“Trump is ensuring that the United States, South Korea, and Japan get a real deal from Kim Jong-un rather than just another summit that improves Pyongyang’s position and weakens everyone else’s. By pulling out of the talks earlier this week, Trump is forcing his allies to get in line, and is increasing his leverage in the forthcoming talks—which, we can safely assume will happen at some point this year.”
“No, it is not in America’s interest to simply ignore Assad’s repeated chemical weapons use, or to empower his regime — at the expense of our regional allies. That would actually force America to expand its role in the Mideast at precisely the time it needs to reduce its physical presence there. Thus, a retaliatory — proportional — strike against Assad for his chemical weapons attack would be a justified use of American force (and would actually solidify America’s position in the region, without expanding our role there).”
“The Pentagon must understand that deterrence in the 21st century is not about mutually assured destruction. It is about nonreciprocal annihilation. The threats we face today are asymmetrical; the way America handles these challenges will necessarily be asymmetrical if they are to have a chance at success.”
“The Kim regime’s entire existence is wedded to the idea that only that family can remake Korea whole and protect it from the outside world. Deals with the West buy North Korea time, and are wholly one-sided. Inevitably (and sooner than anyone thinks), the North will strike out with nuclear weapons, and we are entirely unprepared for that day.”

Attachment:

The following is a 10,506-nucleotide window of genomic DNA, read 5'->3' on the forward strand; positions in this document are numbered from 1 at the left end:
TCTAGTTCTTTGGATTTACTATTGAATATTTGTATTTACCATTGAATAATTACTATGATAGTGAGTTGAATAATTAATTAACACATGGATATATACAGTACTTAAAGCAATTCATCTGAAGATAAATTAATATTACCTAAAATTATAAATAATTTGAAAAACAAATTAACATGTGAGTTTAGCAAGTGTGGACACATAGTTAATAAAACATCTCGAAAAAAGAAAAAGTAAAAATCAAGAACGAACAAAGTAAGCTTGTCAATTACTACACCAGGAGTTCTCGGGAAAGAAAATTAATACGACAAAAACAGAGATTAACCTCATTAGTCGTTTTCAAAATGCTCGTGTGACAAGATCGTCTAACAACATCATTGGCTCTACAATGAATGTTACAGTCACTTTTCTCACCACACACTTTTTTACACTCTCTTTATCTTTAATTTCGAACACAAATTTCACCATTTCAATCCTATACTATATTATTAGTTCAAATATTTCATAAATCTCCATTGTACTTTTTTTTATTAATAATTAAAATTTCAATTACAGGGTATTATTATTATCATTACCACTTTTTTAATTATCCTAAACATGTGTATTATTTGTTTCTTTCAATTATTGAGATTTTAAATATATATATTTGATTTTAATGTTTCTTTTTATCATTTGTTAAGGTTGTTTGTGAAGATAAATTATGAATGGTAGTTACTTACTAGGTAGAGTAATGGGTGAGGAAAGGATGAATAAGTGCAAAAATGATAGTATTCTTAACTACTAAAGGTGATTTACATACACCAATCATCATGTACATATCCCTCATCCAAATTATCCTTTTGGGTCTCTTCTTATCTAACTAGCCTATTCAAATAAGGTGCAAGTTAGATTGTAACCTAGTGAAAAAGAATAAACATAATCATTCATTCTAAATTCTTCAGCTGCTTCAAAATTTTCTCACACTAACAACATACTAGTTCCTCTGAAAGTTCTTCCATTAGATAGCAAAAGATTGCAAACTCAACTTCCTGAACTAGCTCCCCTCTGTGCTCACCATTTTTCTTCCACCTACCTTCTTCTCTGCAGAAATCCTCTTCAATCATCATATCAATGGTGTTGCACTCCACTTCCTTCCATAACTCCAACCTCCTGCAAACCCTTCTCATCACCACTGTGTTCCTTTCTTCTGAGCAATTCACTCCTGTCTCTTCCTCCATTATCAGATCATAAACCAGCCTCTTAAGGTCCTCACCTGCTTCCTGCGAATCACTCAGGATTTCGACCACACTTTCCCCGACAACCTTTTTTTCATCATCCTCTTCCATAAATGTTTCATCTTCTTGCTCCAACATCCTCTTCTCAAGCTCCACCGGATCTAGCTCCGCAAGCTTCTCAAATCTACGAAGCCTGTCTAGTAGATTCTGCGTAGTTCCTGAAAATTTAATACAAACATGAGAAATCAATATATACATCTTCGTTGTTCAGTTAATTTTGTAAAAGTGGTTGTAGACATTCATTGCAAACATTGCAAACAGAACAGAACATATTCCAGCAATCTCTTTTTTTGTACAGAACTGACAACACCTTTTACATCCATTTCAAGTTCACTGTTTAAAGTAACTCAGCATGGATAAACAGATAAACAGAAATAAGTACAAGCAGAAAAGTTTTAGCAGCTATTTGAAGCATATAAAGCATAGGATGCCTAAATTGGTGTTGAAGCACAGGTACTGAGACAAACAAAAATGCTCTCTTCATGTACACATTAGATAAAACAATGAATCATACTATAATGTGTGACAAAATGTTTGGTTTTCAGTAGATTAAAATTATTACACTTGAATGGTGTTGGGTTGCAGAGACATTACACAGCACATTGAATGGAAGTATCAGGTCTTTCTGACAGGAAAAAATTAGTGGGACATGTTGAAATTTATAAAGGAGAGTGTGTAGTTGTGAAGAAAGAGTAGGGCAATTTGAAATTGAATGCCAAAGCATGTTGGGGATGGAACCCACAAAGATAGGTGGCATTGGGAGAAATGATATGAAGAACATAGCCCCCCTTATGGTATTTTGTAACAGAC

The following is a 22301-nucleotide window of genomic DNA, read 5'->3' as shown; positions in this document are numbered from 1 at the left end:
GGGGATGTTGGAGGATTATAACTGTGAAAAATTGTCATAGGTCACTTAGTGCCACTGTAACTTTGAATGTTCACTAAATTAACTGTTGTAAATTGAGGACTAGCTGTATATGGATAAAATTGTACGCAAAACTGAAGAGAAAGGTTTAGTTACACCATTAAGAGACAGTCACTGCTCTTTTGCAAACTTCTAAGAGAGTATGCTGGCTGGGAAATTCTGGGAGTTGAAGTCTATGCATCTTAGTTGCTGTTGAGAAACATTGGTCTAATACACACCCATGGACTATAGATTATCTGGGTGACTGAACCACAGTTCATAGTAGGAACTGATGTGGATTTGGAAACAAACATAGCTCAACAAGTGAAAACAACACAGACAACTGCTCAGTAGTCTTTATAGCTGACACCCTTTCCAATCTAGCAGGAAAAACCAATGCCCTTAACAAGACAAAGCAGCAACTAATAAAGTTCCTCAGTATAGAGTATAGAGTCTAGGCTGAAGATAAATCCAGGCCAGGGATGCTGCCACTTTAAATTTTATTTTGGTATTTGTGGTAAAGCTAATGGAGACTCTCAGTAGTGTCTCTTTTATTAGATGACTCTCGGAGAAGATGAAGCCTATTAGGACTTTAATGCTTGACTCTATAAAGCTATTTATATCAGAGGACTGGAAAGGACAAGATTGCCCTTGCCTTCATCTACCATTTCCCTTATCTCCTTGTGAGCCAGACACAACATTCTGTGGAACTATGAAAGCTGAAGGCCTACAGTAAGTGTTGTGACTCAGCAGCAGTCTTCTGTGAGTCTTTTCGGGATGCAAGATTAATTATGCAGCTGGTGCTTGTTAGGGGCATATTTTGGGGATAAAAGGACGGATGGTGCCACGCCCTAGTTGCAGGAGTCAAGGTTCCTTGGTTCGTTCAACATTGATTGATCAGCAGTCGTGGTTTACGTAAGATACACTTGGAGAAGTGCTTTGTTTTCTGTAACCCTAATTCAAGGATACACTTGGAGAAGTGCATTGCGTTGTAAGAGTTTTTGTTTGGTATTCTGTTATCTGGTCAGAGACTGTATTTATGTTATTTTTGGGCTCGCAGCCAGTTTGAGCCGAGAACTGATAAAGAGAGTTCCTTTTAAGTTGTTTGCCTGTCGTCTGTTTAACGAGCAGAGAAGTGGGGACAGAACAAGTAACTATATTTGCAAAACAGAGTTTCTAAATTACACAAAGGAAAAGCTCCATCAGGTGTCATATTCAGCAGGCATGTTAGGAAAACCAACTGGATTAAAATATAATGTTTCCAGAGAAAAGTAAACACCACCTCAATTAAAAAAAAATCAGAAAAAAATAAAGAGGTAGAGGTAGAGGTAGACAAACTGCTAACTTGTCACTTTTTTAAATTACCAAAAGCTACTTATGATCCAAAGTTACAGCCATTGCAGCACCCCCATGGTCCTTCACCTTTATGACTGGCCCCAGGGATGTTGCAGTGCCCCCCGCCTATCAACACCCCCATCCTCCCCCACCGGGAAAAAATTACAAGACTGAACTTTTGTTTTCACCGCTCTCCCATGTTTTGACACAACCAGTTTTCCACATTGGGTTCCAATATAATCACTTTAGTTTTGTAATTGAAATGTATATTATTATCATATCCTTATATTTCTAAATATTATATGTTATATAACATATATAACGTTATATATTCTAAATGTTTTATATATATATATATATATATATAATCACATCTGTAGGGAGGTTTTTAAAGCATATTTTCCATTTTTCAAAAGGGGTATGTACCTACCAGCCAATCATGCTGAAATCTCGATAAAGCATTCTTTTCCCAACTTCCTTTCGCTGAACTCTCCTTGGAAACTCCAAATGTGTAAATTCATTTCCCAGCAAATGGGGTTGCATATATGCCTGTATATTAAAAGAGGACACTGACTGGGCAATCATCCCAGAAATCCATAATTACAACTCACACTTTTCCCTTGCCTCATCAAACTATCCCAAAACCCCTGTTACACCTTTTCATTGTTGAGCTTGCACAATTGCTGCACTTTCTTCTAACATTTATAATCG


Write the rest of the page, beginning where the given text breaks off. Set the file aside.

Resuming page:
“What is certain that, at present, the North will have a working nuclear arsenal that can threaten anywhere in the world no later than 18 months from now. What is also certain is that, the longer that the Trump Administration delays decisive action, the more likely that the United States will have to say “goodbye” to one of its prized cities, and will still be forced to defend South Korea from a probably invasion from the North (and/or retaliate against the North for likely attacks against Japan).”
“The Air Force is institutionally incapable of fully resourcing space operations, and will always view space as a secondary function to their primary mission of air dominance.”
“By placing a reliable missile defense system in orbit; by potentially placing non-nuclear offensive weapons in orbit, American deterrence would be assured, and our competitors would be put on their heels. A missile defense system in space would neuter the threat that nuclear weapons pose, and offensive strategic weapons in orbit would hold our rivals hostage, in much the same way that nuclear weapons held the world hostage in the Cold War—minus the risks to our people.”
“The only thing that can be done is to give America a proverbial ace up its sleeve; without it, we will be in a crushing war in North Korea that will likely break the American economy; destroy our fighting forces; and ratchet tensions between the U.S., China, and Russia to untenable levels. America must develop and deploy a space-based missile defense system with due haste.”
In this lecture, geopolitical analyst, Brandon J. Weichert, details how the increases in volatility in the global energy market (thanks to greater tensions with Iran) will disproportionately benefit the Russian Federation, which is almost entirely dependent on the price of fossil fuels being high, in order to make Russia strong.
Don’t worry about the new Russo-Saudi alliance. It actually might be a net positive for the United States in the long-run.